But it’s only as traditional as the red velvet cake and the ribbons and currant tea we served in vintage cups and saucers. For starters, we’re not legally married.

Marriage has long been argued to be a weapon of the patriarchy, a way of subjugating and enslaving females, a way of chaining them to the responsibility of child birth and rearing and absolute service to the ruler of the home. Marriage enforces an unbalanced power dynamic; it makes room for, even anticipates, exploitation. And while in the context of contemporary American culture people claim to get married for all sorts of reasons, many of them in fact marry for the financial advantages marriage will bring, or because they feel they should marry in order to have children, or to please family members. Individuals marry each other for love, too, but often find that their conception of what marriage is can’t sustain a loving relationship.

I recognize all this. I also recognize that currently in the United States, only five states acknowledge the rights of same-sex couples to marry. I feel that if financial advantages are offered to one type of couple, then the same advantages should be offered to any adult couple who wants to marry. I do not want to take advantage of an unjust and unfair system, especially when many of my friends who might desire to be married cannot simply because of their sexual orientation.

But beyond that, I believe that the state should in no way place any requirements or restrictions on whom, when and how I choose to marry. I do not need state authority to sanction my choice to share my life with another person. Neither do I feel I need the state to dissolve the ties of marriage should my partner and I choose to end it. Reliance on either state or church to define the boundaries of marriage and the relationships contained within it is a subscription to rigid gender roles. It is both limitation and restriction; a catalogue of what cannot be done but what is often accomplished anyway, to the detriment of lives and trust.

So it is for these reasons, and for many others, that my partner and I chose not to be bound in legal marriage. We never signed a license. We chose to share our lives with each other as equal partners and friends, and we decided to make that decision known to our community by hosting a wedding party and a pagan ceremony affirming our love for each other. We asked our friends and family to hold us accountable for our actions, to each other and to the people around us, to help us remember the difficulties we were facing in our life together.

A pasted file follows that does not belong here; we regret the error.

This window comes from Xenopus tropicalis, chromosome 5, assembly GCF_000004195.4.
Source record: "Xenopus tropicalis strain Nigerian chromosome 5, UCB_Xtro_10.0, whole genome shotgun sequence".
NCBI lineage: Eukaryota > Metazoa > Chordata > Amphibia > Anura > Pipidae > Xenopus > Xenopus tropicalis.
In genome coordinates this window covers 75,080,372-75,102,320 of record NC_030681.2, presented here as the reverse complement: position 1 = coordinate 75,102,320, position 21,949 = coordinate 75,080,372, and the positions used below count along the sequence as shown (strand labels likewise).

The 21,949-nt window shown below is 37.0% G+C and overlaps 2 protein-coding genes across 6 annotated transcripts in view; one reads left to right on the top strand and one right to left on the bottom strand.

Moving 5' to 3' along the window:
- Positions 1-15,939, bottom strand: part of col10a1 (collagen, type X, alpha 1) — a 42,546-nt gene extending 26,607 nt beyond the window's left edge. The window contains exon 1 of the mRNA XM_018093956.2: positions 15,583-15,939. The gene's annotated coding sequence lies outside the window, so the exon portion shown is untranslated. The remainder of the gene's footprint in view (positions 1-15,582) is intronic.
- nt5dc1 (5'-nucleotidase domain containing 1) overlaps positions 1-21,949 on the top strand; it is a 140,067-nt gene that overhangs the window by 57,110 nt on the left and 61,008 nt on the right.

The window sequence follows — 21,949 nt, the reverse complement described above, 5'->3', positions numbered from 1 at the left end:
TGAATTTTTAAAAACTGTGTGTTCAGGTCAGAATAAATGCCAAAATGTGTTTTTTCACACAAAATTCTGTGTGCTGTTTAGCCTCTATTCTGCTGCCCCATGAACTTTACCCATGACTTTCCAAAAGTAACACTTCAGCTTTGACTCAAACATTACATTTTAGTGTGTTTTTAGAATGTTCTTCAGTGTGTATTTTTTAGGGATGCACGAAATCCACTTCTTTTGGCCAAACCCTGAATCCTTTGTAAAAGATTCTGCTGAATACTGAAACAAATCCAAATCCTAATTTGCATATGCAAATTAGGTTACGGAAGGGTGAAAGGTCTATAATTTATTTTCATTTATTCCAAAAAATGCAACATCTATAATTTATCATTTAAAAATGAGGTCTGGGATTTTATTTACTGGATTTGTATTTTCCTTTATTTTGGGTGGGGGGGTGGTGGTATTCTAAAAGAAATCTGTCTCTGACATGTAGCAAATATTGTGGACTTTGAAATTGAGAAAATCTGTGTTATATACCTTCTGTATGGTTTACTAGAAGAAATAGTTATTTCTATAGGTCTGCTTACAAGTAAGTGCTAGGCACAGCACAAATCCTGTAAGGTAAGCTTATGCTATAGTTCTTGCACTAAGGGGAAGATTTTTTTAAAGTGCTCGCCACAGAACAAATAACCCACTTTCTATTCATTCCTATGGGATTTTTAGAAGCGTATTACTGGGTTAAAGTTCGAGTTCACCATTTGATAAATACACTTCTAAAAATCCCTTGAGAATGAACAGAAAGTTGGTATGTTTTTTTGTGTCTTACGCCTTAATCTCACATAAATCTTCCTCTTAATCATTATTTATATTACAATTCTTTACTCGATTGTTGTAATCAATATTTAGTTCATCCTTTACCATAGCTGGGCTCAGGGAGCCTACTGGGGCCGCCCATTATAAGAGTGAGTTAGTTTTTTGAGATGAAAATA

Yes, we know the idea of a queer wedding is essentially antithetical. We hold no illusions about the difficulty of avoiding stereotypical, expected gender roles that others will place upon us. We know how we are perceived by outsiders. In spite of this, we think we made the right decision.  We’ve each chosen to commit to a person we love. How long this will last, neither of us can say. It could be until the day we die, or it could be until next year. Humans change and alter, and neither of us wants to keep our partner bound to a relationship that just isn’t working. If the day comes when we no longer wish to be together, then either of us will be free to go as we please. The enormous simplicity of our relationship and our commitment is part of its beauty. We define the boundaries.

Unicorn Panties
April 23, 2010, 2:47 am
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It is not on her lap where the horn rests

but deep in her moonpit


-Audre Lorde

On our wedding night, I gave my partner a pair of unicorn-printed, lace-trimmed pink panties.

They were not the first panties he’s owned, or even the first pair I’d given him. They were, however, the fulfillment of a dream he’d had since childhood: to own a pair of panties with unicorns on them.

My partner loves unicorns with a zeal that might only be rivaled by that of a shut-in crypto- zoologist, or possibly a seven-year-old connoisseur of Disney movies. Maybe it was the steady diet of fantasy film – stories about princesses and magic crystals and talking hawks and yes, beleaguered unicorns – he maintained for much of his young adulthood. As a male child, he wore underpants printed with cartoon superheroes or turtles with nunchukas, guys with square jaws and pronounced muscles and utility belts. But half the time, he tells me, he would rather have been wearing lacy, pink, little-girl underwear with floral or princess or pony (yes, sometimes horned pony) prints.

It wasn’t till he was grown that he realized he actually could wear unicorn panties if he wanted to. Unfortunately, they happen to be rather hard to find in adult sizes, unless we’re talking about a unicorn print on a banana hammock with the word “horny” emblazoned across the hindquarters. Those aren’t panties for adults who want to wear pretty unmentionables; they’re bachelor party gag gifts.

So that evening I unveiled his brand new, first ever unicorn panties, and we both wore lingerie.